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Cruz, in a recent film.

Penélope Cruz (born Penélope Cruz Sánchez on April 28, 1974) is a Spanish actress. Signed by an agent at age 15, she made her acting debut at 16 on television and her feature film debut the following year in Jamón, jamón (1992), to critical acclaim. Her subsequent roles in the 1990s and 2000s included Open Your Eyes (1997), The Hi-Lo Country (1999), The Girl of Your Dreams (2000) and Woman on Top (2000). Cruz achieved recognition for her lead roles in Vanilla Sky and Blow. Both films were released in 2001 and were commercially successful worldwide.

In the 2000s she has appeared in films from a wide range of genres, including the comedy Waking Up in Reno (2002), the thriller Gothika (2003), the Christmas movie Noel (2004), the action adventure Sahara (2005), the animated G-Force and the musical drama Nine. Her most notable films to date are Volver (2006), for which she earned Golden Globe and Academy Award nominations, and Vicky Cristina Barcelona (2008), for which she received an Academy Award. She was the first Spanish actress in history to receive an Academy Award and the first Spanish actress to receive a star at the Hollywood Walk of Fame.[1][2]

Cruz has modeled for companies such as Mango, Ralph Lauren and L'Oréal. Cruz and her younger sister Mónica Cruz have designed items for Mango. She has donated both her time and money to charities. Cruz has volunteered in Uganda and India, where she spent one week working for Mother Teresa; she donated her salary from The Hi-Lo Country to help fund the late nun's mission.

Early life[]

Penélope Cruz Sánchez was born in Alcobendas, Community of Madrid, Spain, the daughter of Encarna Sánchez, a hairdresser and personal manager, and Eduardo Cruz, a retailer and auto mechanic.[3][4] She was raised Roman Catholic.[5] Throughout her childhood, Cruz lived in Alcobendas, a working-class town, although she spent "a lot" of time at her grandmother's apartment.[4] Cruz is the oldest of three siblings;[4] she has a younger brother, Eduardo, who is a singer, and a younger sister, Mónica, who is an actress.[6] She has said that she had a happy childhood, and Charlie Rose of 60 Minutes described Cruz's childhood as a "simple life."[4] In a foreshadowing way, Cruz remembers when she was four years old, "playing with some friends and being aware that I was acting as I was playing with them—I would think of a character and pretend to be someone else."[7] In 2000, Cruz stated that as a child she would throw herself on the floor and "start kicking and breaking things" when she did not get her way.[8]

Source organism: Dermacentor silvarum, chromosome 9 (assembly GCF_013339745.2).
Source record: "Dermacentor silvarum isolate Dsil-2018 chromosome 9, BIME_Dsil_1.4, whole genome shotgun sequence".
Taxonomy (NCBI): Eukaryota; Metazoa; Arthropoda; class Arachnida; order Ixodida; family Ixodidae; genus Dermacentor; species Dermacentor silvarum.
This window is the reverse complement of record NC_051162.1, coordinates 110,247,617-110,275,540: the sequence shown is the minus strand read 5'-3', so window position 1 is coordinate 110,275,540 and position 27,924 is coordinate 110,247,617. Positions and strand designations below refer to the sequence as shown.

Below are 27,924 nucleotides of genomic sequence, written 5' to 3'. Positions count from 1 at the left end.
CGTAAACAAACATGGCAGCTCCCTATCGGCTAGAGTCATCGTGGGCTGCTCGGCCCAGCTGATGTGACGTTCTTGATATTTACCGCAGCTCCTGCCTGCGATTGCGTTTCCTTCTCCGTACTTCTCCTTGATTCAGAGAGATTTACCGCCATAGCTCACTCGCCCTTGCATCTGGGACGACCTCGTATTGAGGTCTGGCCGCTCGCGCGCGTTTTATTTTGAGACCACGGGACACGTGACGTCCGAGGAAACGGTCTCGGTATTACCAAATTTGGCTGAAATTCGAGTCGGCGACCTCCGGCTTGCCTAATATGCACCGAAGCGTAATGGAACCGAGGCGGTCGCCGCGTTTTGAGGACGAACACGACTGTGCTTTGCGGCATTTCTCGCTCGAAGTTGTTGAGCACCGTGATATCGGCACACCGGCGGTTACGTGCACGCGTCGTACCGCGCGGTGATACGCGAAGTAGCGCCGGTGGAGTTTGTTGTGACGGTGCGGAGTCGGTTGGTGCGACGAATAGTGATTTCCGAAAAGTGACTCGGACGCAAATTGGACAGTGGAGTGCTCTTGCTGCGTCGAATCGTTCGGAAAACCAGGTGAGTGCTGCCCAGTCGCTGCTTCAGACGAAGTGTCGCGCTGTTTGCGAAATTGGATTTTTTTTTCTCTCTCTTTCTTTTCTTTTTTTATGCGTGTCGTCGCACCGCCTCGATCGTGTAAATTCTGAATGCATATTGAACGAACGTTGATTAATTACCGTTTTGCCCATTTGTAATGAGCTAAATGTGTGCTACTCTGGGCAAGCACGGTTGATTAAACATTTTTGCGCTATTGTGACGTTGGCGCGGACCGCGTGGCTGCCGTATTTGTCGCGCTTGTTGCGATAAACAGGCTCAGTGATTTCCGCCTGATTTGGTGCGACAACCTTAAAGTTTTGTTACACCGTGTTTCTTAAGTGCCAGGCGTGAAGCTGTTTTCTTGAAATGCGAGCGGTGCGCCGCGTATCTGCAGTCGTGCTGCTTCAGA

Initially, Cruz had no ambition to be an actress and focused on dance,[4] having studied classical ballet for nine years[6] at Spain's National Conservatory.[8] She received three years of Spanish ballet training and four years of theater at Cristina Rota's New York school.[9][10] She commented that "I used to take my toenails—they would die from dancing—so I would just take the whole toenail and throw it away, and not feel anything," however, ballet instilled in her discipline that would be important in her future acting career.[11] She became a fan of movies at age 10 or 11. With no movie theaters nearby, her first relationship with cinema was watching movies on Betamax. Her father bought this "[Betamax] machine", of which Cruz recalls that it was very rare to own one in her neighborhood at the time.[7]

When Cruz was a teenager, she began having an interest in acting after seeing the film Tie Me Up! Tie Me Down! by Spanish director Pedro Almodóvar.[4][12] She began doing casting calls for an agent, but was rejected multiple times because the agent felt that she was too young.[4][13] Cruz commented on the experience that "I was very extroverted as a kid. [...] I was studying when I was in high school at night, I was in ballet and I was doing castings. I looked for an agent and she sent me away three times because I was a little girl but I kept coming back. I'm still with her after all these years."[13] In 1989, at the age of 15, Cruz won an audition at a talent agency over more than 300 other girls.[8] In 1999, Katrina Bayonas, Cruz's agent, commented, "She was absolutely magic [at the audition]. It was obvious there was something very impressive about this kid. [...] She was very green, but there was a presence. There was just something coming from within."[8]

Acting career[]

Early work, 1989–1996[]

In 1989, 15 year-old Cruz debuted and starred in the video clip of the song La Fuerza del Destino of the synth-pop trio Mecano.Template:Citation needed Between 1990 and 1997, Cruz hosted the Spanish TV channel Telecinco's talk show La Quinta Marcha , a program that was hosted by teenagers, aimed at a teenage audience.[8] She also played in the Elle et lui episode of an erotic French TV series called Série rose in 1991, where she appeared totally naked.[14] In 1992, Cruz made her feature film debut at 18 as the lead female role in the comedy drama art house film, Jamón, jamón.[8] In the film, she portrayed Silvia, a young woman who is expecting her first child with a man whose mother does not approve of the relationship and attempts to sabotage it by paying Javier Bardem's character to seduce her. People magazine noted that after Cruz appeared topless in the film, she became "a major sex symbol."[8] In an interview with the Los Angeles Daily News in 1999, Cruz commented that "it was a great part, but...I wasn't really ready for the nudity. [...] But I have no regrets because I wanted to start working and it changed my life."[8] Charlie Ross of 60 Minutes noted that Cruz "became an overnight sensation as much for her nude scenes as for her talent."[11] When Ross asked Cruz if she was concerned about how she would be perceived after her role in the film, Cruz replied, "I just knew I had to do the complete opposite."[11]